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#4312: EDITORIALS- Must move forward for hope to prevail (fwd)

>From Rosann Clements <rosann@onemain.com>


Published Tuesday, June 20, 2000, in the Miami Herald
Elections in Haiti
Must move forward for hope to prevail
With every step forward, Haiti's leaders stumble two steps backward in their
agonizing march toward democracy. They tripped again this past weekend when
the president of the electoral council fled Haiti after receiving threats on
his life for refusing to sign elections results for last month's contested
balloting. Yesterday the council postponed a runoff vote that originally was
scheduled for Sunday.
Those developments, however troubling, shouldn't be more than temporary
setbacks brought on by political infighting. The runoff could be rescheduled
for as early as July 2. The United States, the Organization of American
States and the United Nations, which have invested a lot of money and
resources into establishing a democratic process in Haiti, must pressure
Haitian leaders to get those elections back on track. They should salvage
the first round of balloting by appointing a negotiator to cool heads and
get everyone to accept the May 21 results as legitimate. That may be hard to
achieve since the word compromise doesn't figure prominently in the
vocabulary of Haiti's political entities. The alternative would be to start
at zero, and that's no option for a country teetering on the brink of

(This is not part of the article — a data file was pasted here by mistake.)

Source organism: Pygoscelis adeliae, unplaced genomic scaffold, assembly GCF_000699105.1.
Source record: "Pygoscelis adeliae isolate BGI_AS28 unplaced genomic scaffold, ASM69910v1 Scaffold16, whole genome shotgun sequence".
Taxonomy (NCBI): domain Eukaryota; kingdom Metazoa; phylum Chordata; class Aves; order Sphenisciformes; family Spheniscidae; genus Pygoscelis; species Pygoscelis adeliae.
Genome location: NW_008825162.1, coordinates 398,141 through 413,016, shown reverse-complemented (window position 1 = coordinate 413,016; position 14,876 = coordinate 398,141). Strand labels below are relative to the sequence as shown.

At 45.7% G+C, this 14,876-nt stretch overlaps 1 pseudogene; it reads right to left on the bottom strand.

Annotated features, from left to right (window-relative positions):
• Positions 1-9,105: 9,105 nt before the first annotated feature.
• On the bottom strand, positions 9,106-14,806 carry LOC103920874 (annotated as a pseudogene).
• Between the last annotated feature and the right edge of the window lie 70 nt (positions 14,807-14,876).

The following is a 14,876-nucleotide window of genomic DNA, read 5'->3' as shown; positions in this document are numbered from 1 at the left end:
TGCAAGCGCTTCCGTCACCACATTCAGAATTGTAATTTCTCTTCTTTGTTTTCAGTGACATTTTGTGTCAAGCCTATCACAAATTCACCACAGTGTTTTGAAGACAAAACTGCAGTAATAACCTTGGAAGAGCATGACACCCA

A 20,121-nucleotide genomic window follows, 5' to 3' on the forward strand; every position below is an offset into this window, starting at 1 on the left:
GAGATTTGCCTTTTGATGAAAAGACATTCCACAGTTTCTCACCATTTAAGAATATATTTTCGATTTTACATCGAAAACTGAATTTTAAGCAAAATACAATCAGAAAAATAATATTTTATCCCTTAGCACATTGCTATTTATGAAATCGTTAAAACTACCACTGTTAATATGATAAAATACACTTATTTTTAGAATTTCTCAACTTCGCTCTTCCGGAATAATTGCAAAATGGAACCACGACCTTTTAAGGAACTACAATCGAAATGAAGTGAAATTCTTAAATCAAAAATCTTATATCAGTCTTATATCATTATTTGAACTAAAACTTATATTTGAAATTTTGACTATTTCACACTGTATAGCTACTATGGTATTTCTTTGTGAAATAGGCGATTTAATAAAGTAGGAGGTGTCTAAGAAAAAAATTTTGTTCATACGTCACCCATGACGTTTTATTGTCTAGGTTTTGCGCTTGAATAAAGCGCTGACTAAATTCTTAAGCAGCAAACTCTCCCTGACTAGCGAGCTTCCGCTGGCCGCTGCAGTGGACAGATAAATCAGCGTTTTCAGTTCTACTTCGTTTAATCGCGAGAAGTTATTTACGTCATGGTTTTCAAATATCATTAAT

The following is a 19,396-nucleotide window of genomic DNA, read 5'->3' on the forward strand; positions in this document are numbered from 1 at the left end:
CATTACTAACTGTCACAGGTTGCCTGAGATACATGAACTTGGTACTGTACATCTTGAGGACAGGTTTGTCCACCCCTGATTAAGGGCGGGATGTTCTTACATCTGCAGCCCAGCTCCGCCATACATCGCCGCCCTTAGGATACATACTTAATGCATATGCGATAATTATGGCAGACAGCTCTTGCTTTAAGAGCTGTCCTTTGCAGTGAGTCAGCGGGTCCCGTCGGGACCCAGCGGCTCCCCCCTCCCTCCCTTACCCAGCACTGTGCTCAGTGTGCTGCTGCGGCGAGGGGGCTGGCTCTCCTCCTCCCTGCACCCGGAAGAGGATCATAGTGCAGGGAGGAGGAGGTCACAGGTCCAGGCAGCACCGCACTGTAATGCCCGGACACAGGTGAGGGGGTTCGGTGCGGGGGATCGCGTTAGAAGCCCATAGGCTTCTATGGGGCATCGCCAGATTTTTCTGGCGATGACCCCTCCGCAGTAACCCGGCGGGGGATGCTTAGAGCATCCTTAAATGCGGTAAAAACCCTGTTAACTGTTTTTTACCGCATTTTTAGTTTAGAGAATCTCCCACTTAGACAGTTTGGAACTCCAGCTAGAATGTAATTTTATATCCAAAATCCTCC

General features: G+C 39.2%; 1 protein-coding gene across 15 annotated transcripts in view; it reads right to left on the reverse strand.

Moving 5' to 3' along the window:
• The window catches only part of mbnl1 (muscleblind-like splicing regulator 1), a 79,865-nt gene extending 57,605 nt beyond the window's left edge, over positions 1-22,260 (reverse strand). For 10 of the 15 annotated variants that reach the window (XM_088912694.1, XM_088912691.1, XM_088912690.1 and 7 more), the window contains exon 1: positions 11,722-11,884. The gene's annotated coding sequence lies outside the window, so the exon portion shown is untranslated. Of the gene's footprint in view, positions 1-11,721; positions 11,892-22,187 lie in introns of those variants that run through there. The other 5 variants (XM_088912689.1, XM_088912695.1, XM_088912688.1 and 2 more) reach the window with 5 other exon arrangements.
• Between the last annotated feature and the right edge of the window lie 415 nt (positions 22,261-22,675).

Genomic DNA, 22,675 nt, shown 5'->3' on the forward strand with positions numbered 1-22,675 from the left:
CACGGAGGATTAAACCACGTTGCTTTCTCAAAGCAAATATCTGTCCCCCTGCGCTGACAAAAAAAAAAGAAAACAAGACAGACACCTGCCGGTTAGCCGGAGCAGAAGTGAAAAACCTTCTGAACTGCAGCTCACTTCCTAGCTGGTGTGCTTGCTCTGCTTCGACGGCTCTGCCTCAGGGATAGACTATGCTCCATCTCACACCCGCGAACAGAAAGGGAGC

economic, social and political collapse.
The May 21 elections were marred by delays and relatively minor
irregularities, which the OAS assigned to incompetence, not mischief.
Partial results from the electoral council then said that candidates from
Fanmi Lavalas, former president Jean-Bertrand Aristide's party, had won a
majority of the seats in the senate. Later on, the council president said
the method used to calculate the vote percentages for senate candidates
wasn't correct, prompting accusations of cheating from an opposition bent on
barring the way to a parliament controlled by Mr. Aristide and the former
priest's eventual return as president later this year.
The opposition to Mr. Aristide should not box itself out of Haiti's future.
It should leave open enough room to allow that nothing sinister took place
in the May 21 elections, and that mistakes were not efforts at fraud. At
this juncture, it would be equally critical for Mr. Aristide to come out
from the shadows of his walled compound and negotiate a peaceful solution to
this new crisis that risks to destroy all signs of hope for his country.